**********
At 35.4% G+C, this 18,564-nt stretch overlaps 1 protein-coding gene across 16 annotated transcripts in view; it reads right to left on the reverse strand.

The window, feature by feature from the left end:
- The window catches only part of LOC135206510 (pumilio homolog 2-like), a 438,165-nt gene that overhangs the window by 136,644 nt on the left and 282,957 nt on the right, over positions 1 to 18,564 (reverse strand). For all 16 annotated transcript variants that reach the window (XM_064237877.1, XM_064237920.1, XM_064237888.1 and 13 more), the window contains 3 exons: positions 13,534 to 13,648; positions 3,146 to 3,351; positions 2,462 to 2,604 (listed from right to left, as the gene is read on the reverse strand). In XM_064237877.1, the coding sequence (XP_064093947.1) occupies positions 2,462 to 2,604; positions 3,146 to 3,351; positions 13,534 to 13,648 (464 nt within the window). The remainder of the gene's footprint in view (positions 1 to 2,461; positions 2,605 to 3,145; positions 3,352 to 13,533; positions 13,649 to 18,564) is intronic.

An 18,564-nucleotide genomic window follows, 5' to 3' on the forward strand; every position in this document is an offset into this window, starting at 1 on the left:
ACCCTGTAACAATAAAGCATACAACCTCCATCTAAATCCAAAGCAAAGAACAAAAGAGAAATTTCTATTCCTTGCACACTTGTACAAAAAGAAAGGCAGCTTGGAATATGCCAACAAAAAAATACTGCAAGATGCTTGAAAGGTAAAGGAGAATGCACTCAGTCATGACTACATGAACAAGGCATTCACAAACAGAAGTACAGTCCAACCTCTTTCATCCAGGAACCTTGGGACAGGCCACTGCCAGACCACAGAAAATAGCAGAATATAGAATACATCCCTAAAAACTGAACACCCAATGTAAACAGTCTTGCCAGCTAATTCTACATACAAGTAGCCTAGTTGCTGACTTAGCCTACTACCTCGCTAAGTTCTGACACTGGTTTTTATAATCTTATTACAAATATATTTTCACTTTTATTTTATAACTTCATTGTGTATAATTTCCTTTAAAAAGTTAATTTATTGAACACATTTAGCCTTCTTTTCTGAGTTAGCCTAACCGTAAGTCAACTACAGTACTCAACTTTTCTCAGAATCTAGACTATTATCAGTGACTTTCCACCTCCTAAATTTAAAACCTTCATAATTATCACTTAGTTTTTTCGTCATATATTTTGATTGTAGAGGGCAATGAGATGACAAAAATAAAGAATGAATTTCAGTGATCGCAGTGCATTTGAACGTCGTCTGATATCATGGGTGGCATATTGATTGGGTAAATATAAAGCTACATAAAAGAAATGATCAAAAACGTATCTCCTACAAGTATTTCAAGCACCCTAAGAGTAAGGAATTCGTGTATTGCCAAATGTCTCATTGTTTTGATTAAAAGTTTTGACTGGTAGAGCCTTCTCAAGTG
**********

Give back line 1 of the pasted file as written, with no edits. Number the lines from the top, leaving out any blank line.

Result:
At 35.4% G+C, this 18,564-nt stretch overlaps 1 protein-coding gene across 16 annotated transcripts in view; it reads right to left on the reverse strand.